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How Diet and Climate Change Are Intrinsically Linked

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How Diet and Climate Change Are Intrinsically Linked

The news is enough to make climate campaigners choke on their high-fibre breakfast cereal: If Americans adopted the dietary guidelines suggested by their own Department of Agriculture, greenhouse gas emissions (GHGs) would actually go up by 12 percent.

Direct emissions from agriculture make up between 10 percent and 12 percent of overall greenhouse gas emissions. If you throw in factors such as fertilizer and chemical production, fuel use and agricultural land-use change, the proportion rises—along with the uncertainty—to between 17 percent and 32 percent.

And even if Americans did what dietary campaigners urge and restricted themselves to a healthier 2000 calories a day, GHGs would not fall significantly.

Martin Heller and Gregory Keoleian, scientists at the University of Michigan’s Centre for Sustainable Systems, publish these findings in the Journal of Industrial Ecology.

And their conclusion  is liable to prove controversial, if only because other agriculturalists and economists have already argued that changes in human diet and more intelligent ways of promoting agriculture could simultaneously deliver better nutrition, greater food security and less damage to global climate.

Contentious conclusions

Cynics will remind each other that all scientific conclusions about diet, health, environment and nutrition tend to become contentious shortly after publication.

Others are likely to agree with Paul Palmer, of the University of Edinburgh, and Matthew Smith, of the University of Cambridge, who argue in Nature journal that it makes no sense to speculate on climate change without considering how people will respond to that change.

“Omitting human behavior is like designing a bridge without accounting for traffic,” they say.

Social commentators will also point out that in a society in which one-third of all Americans are classed as clinically obese and another third are overweight—and in which, paradoxically, 49 million are also “food insecure” or just plain hungry—there might be something irrelevant about the U.S. government’s dietary guidelines.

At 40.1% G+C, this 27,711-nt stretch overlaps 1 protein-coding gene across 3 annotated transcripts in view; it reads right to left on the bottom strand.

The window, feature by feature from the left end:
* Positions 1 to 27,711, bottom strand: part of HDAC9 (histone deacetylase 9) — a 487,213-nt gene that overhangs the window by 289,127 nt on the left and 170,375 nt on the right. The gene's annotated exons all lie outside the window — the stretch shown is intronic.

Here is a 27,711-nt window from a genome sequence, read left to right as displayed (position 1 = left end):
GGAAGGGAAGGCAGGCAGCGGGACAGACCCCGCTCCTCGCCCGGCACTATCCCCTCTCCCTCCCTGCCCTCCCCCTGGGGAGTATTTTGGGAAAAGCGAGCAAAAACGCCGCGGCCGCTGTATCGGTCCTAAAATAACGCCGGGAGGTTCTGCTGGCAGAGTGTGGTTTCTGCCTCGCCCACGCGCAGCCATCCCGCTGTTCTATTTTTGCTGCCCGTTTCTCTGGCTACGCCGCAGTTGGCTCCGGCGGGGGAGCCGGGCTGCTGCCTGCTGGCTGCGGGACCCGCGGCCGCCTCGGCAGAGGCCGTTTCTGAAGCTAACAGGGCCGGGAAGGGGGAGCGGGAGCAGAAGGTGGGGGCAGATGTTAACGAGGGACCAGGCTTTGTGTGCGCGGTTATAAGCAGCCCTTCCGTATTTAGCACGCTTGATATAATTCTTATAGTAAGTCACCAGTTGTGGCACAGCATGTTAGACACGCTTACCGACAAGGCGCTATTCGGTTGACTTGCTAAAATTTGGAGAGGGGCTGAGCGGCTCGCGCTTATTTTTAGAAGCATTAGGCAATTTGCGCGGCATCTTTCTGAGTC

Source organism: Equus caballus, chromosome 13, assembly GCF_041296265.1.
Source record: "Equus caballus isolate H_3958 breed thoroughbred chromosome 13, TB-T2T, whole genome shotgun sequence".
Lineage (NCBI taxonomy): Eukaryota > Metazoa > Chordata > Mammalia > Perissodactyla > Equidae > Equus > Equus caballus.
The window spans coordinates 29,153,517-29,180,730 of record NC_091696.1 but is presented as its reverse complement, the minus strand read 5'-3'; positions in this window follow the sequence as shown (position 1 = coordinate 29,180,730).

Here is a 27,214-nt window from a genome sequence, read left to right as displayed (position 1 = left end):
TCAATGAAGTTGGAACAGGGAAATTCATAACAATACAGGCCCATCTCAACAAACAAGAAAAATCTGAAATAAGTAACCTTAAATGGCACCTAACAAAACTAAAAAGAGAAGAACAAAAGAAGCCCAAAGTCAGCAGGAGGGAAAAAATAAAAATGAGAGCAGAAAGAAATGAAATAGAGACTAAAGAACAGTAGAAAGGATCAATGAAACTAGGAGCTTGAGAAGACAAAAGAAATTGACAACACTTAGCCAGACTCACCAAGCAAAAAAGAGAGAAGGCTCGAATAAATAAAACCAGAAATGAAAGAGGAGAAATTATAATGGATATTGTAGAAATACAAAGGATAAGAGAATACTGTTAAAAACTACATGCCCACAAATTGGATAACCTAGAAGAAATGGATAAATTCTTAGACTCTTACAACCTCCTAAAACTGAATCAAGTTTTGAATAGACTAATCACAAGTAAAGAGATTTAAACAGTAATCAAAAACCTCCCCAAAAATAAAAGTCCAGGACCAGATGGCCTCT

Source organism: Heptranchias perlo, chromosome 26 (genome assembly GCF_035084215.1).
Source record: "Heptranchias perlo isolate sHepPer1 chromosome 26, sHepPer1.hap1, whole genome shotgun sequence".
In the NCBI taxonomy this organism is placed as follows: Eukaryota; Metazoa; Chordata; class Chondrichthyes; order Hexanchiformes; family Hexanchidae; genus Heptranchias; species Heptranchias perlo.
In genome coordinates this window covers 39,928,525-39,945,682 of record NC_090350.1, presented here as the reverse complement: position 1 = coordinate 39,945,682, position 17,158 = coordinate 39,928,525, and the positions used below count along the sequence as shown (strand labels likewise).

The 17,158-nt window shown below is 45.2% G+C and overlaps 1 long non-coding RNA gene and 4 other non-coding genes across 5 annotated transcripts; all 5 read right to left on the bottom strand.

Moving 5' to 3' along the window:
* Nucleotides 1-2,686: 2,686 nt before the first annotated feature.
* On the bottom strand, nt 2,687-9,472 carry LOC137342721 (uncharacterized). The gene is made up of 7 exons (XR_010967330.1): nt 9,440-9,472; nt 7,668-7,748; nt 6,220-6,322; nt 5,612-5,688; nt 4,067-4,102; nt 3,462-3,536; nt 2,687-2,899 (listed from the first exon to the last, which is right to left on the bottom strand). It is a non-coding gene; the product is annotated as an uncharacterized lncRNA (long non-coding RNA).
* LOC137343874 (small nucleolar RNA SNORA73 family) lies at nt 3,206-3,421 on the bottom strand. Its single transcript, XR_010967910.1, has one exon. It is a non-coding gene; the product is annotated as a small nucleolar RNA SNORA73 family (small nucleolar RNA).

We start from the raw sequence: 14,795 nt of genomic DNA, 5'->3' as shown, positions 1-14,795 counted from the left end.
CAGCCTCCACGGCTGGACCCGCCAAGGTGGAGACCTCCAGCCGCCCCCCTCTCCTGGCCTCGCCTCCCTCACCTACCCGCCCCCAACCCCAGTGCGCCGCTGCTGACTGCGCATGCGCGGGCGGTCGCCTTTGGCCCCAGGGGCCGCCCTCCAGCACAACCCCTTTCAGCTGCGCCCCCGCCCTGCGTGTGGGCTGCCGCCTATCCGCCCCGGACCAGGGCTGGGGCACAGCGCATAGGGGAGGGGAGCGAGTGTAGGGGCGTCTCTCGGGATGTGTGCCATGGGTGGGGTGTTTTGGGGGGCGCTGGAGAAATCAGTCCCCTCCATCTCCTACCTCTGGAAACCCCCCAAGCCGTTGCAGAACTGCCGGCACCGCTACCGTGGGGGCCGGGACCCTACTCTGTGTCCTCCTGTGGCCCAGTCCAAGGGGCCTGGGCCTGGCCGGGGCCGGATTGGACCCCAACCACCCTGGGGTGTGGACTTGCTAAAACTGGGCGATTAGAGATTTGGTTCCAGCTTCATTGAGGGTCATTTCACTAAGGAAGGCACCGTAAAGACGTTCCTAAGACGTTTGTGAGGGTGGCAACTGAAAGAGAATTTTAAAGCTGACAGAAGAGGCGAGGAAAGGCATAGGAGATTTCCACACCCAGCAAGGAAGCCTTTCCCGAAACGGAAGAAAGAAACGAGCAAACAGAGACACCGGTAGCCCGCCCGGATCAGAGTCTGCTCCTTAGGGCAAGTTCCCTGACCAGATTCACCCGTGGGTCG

But the study by Heller and Keoleian, at bottom, simply addresses the problems associated with bureaucratic advice on subjects as personal as breakfast, lunch and dinner.

Direct emissions from agriculture make up between 10 percent and 12 percent of overall greenhouse gas emissions. If you throw in factors such as fertilizer and chemical production, fuel use and agricultural land-use change, the proportion rises—along with the uncertainty—to between 17 percent and 32 percent.

Researchers may enhance yields and farmers may use resources more efficiently, but populations will increase—and so will demand for meat and dairy products.

So the two scientists looked at greenhouse gas emissions associated with 100 foods. They considered the losses and waste in the food business: around a third of all food globally is lost or thrown away, and emissions from wasted food in the U.S. add up to the equivalent of an extra 33 million cars on American roads.

Costs and losses

They added into the mix the potential effects of social change—looking at studies from Germany and Switzerland, at EU targets, and at calculations of the demand for water and fertilizer in Asia and Africa—to get a surer picture of the costs and losses and emissions associated with agriculture.

They then examined the particular case of the U.S., where, they say, “repeated assessments find that Americans do not meet the federal dietary recommendations.”

Those guidelines recommend that Americans eat more fruits, vegetables, whole grains, fat-free and low-fat dairy products, and seafood, and also consume less salt, saturated fat, trans fats, cholesterol, added sugar and refined grains.

Their calculation is that even if U.S. citizens consumed less beef and thus reduced greenhouse gas emissions—beef makes up 4 percent by weight of available food, but 36 percent of emissions—the increased use of dairy products would have the opposite effect.

If Americans followed the recommendations and continued to consume the same number of calories on average, greenhouse gas emissions would rise by 12 percent. If the nation reduced its intake to 2000 calories a day on average, the reduction would be only 1 percent.

“These findings emphasize the need to consider environmental costs in formulating recommended food patterns,” Heller and Keoleian conclude.

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